So in conclusion, if I had to get one of the nibs, I think I would go for either the titanium and learn to master it or the extra fine because that really stuck with me. Maybe it’s because I usually go for broads and it’s just something new. If practicality is what you’re after, then go for the extra fine. If you want a bit of fun, go for the titanium.

Or.. You could get the titanium for a reduced price and then order your own Bock nib and have both. Consider yourself enabled. *drops mic*

Namisu Studio Ebonite

Writing this review is as much a tease for me as it is for you – because this pen is still on pre-order (at time of writing, 11.02.2017). Pens with the steel nibs will be shipping out on the 15th February, with the titanium nibs shipping out on the 15th March. I know this because after only 10 minutes of using this pen I searched it up. So that’s my first impression over quickly, right?! NB – At time of publication the steel nibs will be shipping but the titanium won’t be shipped for another 4 weeks exactly.

In this review I won’t consider the nib because I’ve been fortunate to try out a range of nibs (including a titanium!) which I shall include in a separate review which you can find here

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Clairefontaine – Europa A4 Notebook with Lamy Dark Lilac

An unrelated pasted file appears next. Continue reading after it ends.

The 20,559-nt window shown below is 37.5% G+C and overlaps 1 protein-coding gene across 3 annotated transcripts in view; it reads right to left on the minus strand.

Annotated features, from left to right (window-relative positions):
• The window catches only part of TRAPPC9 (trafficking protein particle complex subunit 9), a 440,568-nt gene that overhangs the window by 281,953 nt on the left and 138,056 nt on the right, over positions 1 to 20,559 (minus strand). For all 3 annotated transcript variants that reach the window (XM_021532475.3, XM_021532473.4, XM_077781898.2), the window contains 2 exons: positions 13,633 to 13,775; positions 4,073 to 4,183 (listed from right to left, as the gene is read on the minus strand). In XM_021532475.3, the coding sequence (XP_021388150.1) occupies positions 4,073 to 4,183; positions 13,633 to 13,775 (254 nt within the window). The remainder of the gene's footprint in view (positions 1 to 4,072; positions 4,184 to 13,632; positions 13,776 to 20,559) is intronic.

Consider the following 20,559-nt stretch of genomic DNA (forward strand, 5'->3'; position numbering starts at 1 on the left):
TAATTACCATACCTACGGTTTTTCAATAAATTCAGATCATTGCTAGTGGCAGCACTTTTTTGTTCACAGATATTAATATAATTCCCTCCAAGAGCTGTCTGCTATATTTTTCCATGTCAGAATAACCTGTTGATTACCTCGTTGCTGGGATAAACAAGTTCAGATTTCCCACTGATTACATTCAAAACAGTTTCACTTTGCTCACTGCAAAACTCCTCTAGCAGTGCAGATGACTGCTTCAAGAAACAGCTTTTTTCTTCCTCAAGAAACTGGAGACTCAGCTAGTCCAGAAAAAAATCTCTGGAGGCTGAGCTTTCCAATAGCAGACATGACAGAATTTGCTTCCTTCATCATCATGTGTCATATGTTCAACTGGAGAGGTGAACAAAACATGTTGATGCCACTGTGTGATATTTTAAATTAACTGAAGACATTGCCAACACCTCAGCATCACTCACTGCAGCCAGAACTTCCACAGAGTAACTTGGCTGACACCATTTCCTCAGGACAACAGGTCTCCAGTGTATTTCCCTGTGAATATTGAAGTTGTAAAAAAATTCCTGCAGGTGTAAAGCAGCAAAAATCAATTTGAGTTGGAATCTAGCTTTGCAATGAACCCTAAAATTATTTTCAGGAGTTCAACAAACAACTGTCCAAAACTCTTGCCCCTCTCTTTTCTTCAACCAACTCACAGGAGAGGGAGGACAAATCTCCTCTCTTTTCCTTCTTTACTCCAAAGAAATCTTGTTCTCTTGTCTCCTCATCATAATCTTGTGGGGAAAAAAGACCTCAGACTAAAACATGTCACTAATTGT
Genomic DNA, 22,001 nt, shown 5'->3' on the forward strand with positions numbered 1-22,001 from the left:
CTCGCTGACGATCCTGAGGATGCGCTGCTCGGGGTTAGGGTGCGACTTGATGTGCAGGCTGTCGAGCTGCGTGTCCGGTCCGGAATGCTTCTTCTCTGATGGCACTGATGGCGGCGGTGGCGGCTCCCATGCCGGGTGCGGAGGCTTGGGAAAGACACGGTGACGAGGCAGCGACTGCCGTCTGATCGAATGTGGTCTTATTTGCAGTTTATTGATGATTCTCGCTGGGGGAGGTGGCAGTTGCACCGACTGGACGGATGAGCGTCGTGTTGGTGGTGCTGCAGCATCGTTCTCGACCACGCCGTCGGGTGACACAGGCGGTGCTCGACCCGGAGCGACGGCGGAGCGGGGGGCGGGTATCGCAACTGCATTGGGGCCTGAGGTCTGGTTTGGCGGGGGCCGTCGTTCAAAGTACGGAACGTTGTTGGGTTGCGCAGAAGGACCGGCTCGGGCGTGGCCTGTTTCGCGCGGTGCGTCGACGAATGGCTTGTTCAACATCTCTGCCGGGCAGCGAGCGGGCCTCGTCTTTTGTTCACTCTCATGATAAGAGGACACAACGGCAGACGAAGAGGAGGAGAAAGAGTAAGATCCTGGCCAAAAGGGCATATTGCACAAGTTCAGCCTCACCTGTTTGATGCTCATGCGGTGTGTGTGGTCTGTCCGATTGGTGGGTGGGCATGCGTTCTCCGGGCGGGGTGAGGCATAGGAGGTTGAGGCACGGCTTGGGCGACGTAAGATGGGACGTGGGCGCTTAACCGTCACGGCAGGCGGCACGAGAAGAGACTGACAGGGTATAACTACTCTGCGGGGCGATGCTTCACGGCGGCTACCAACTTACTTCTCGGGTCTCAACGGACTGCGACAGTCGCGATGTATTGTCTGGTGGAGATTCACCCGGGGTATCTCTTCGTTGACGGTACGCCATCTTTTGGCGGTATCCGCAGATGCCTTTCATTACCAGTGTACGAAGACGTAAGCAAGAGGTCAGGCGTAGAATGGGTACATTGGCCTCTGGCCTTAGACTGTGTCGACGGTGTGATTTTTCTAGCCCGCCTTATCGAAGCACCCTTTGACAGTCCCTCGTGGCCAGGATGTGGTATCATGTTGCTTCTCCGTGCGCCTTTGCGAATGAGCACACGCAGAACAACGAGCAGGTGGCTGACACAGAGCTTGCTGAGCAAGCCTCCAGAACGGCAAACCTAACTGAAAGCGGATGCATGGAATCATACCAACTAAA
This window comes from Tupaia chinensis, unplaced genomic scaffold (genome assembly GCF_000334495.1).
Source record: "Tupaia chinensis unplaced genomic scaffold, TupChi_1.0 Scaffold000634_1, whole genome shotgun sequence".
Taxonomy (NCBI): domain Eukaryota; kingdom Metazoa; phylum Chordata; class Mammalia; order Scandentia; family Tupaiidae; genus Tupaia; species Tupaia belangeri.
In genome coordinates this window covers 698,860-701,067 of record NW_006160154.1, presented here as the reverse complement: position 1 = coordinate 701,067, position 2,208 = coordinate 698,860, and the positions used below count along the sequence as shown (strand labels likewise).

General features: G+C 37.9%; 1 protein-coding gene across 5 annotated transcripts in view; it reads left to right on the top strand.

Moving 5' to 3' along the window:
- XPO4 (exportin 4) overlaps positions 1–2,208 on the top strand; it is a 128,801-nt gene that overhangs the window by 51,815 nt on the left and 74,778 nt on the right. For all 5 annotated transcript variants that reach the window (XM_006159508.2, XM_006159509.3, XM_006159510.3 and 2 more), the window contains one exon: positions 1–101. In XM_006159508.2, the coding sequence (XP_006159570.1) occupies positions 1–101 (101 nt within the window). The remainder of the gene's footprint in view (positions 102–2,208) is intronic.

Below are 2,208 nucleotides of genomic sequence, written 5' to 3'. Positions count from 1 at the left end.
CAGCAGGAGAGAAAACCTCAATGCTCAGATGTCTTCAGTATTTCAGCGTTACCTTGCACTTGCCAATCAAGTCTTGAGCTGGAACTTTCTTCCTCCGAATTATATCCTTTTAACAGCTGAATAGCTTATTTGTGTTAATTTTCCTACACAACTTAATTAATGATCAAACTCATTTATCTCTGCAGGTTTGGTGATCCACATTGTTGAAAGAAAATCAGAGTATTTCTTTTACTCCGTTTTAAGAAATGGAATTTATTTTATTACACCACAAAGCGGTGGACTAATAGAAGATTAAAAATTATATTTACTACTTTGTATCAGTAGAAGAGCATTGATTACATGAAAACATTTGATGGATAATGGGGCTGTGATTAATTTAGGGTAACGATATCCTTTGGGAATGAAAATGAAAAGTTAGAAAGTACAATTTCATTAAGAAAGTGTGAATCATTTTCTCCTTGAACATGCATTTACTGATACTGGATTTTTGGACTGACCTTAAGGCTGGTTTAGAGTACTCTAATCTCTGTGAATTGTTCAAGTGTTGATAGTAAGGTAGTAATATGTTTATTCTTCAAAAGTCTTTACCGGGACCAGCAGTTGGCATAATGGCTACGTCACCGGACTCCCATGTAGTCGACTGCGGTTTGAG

The design, to me, is very appealing. I enjoy the tapered design and the lack of a clip really accentuates the sleek aesthetic of the pen. The design is certainly, in my opinion at least, inspired by the Nakaya Piccolo. So.. What makes this different from the Jinhao 599 vs the Lamy Safari or the Hero 616 vs the Parker 51? Well. That’s a good question. The materials that they use for their pens are exceptionally better than that used by the typical Chinese plastic copies inspired designs (in this particular pen they highlight that the barrel is ebonite, while other bodies are (sandblasted) titanium and aluminium) that we often see, but is that an exemption? Now, I’m not saying this is a direct copy but it is very difficult to ignore the similarities between the two pens. This presents me with a difficult situation, but I feel it’s important to highlight; I am after all giving impartial reviews here. To be honest, I’m unsure how I feel. The other models in their lineup aren’t similar to other pens, that I can tell anyway. There are only a certain number of pens you can design with a tapered design. If not similar to the Nakaya, I’m sure there may well be another pen design I’d be questioning the similarities between. Benefit of the doubt? I’ll leave that one up to you because personally I struggle coming to a definite yes or no. Especially as the conical finials seem all too familiar, which is something that could have been avoided. Does it ruin the pen and the experience, however? No way.